Michael Larabel from Phoronix was kind enough to carry out two different testing for the recently released kernel 3.1 on top of our Intel Linux Graphics cards today (thanks again Michael!). He split his evaluations into two different articles – First one is focused on performance and power usage for stock 3.1 kernel; and Second one specifically enabled RC6 on this kernel to see its effects in action.
His testing confirms what I was pointing out with my latest series of the post (however, it always feels great to have independent confirmation of the results). For performance numbers, kernel 3.1 brings around +20% to +40% improvements on top of the previous release for Sandy Bridge architecture. Yeah, this is nice. So if you haven’t updated your kernel to the latest and greatest one (in other words, kernel 3.1), you should really consider doing this.
As for power numbers, we have some good news too. The default kernel power usage on 3.1 is mostly similar to 3.0, with some small variations here and there. However, if one enables RC6 support, the immediate results is that your power usage drops by up to 40% on idle. It is really nice to see less than two-digit watts numbers on current generation of desktop hardware (while it is pretty common to see it on Atom CPUs for some time already, desktop and mobile versions of Intel cards were not that used to such numbers – yet).
One additional bonus Michael has found out is pretty much more interesting one. Apparently, by enabling RC6, the graphics-intensive applications get an additional performance boost of up to 10%. This was a bit unexpected for me, but it is better to have good surprises than bad ones.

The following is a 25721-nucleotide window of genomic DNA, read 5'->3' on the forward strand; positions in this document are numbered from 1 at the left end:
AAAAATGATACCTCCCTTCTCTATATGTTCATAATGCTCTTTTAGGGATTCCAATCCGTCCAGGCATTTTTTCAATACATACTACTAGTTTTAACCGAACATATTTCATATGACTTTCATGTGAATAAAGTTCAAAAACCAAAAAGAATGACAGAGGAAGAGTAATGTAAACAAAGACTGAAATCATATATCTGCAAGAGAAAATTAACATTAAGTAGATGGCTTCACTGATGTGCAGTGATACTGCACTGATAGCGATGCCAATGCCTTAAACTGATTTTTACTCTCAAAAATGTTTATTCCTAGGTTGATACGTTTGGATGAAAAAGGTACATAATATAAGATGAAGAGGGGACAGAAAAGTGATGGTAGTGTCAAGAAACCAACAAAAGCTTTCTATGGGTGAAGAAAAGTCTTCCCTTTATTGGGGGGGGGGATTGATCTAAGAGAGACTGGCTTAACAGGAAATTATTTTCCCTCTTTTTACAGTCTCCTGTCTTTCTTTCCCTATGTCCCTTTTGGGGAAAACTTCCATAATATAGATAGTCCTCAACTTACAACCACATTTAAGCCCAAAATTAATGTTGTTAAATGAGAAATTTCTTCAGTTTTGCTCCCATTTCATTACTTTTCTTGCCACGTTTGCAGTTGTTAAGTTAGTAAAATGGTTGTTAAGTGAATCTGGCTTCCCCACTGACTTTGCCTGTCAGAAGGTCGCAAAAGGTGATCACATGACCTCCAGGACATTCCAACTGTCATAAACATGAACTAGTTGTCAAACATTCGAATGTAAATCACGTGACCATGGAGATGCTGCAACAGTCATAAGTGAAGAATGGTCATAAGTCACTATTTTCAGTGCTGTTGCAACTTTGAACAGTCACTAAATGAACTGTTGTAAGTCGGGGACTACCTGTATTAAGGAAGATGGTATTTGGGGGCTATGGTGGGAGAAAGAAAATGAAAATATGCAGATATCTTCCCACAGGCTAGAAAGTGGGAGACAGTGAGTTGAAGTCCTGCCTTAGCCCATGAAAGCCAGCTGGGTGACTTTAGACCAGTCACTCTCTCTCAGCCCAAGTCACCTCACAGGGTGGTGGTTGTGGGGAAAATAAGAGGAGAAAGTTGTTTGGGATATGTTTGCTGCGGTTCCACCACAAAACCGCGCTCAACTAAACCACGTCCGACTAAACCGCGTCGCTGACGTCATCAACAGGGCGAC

From what we have discussed with Jesse Barnes, such improvements could come from several different paths. The first explanation is that, with RC6 enabled, the graphical card can actually consume much less power (down to 0V), so it leaves more room for CPU to use the non-claimed power to do more processing of its own. And the second one is that, thanks to additional thermal bonus which we get from the RC6-provided power economy, the GPU frequency has more room for scaling. So effectively, in both of those case, RC6 allows you to have a better performance, both CPU and GPU-wise – at a cost of somewhat higher power usage coming from such performance.
So, in few words, I would define this situation as battery when you want, performance when you need. When you are on battery, under mostly idle workload (for example, browsing or reading or writing some blog posts), your battery lasts much longer. And when you start some processing-intensive application (say, openarena or angry birds), it gets more horsepower to get the job done, and some extra FPS which could mean life or death – which is specially true in case of said workloads . Of course, those additional horses are hungry, so this incurs in more power being used when such additional performance is there – but it is something to be expected in any case.
While writing this description, I actually came to realize that the feature known as GPU turbo, which is present on Intel graphics cards, could be used to define and control such behavior on a much finer granularity. From what I’ve searched all around, surprisingly, nobody seems to have covered its functionality yet. I guess I’ll try to cover how it works, and how one could use and control it from userspace in one of the next posts, so stay tuned! And meanwhile, enjoy all those nice power and performance-related bonuses which the Intel Linux Graphics team brought to you just in time for Halloween .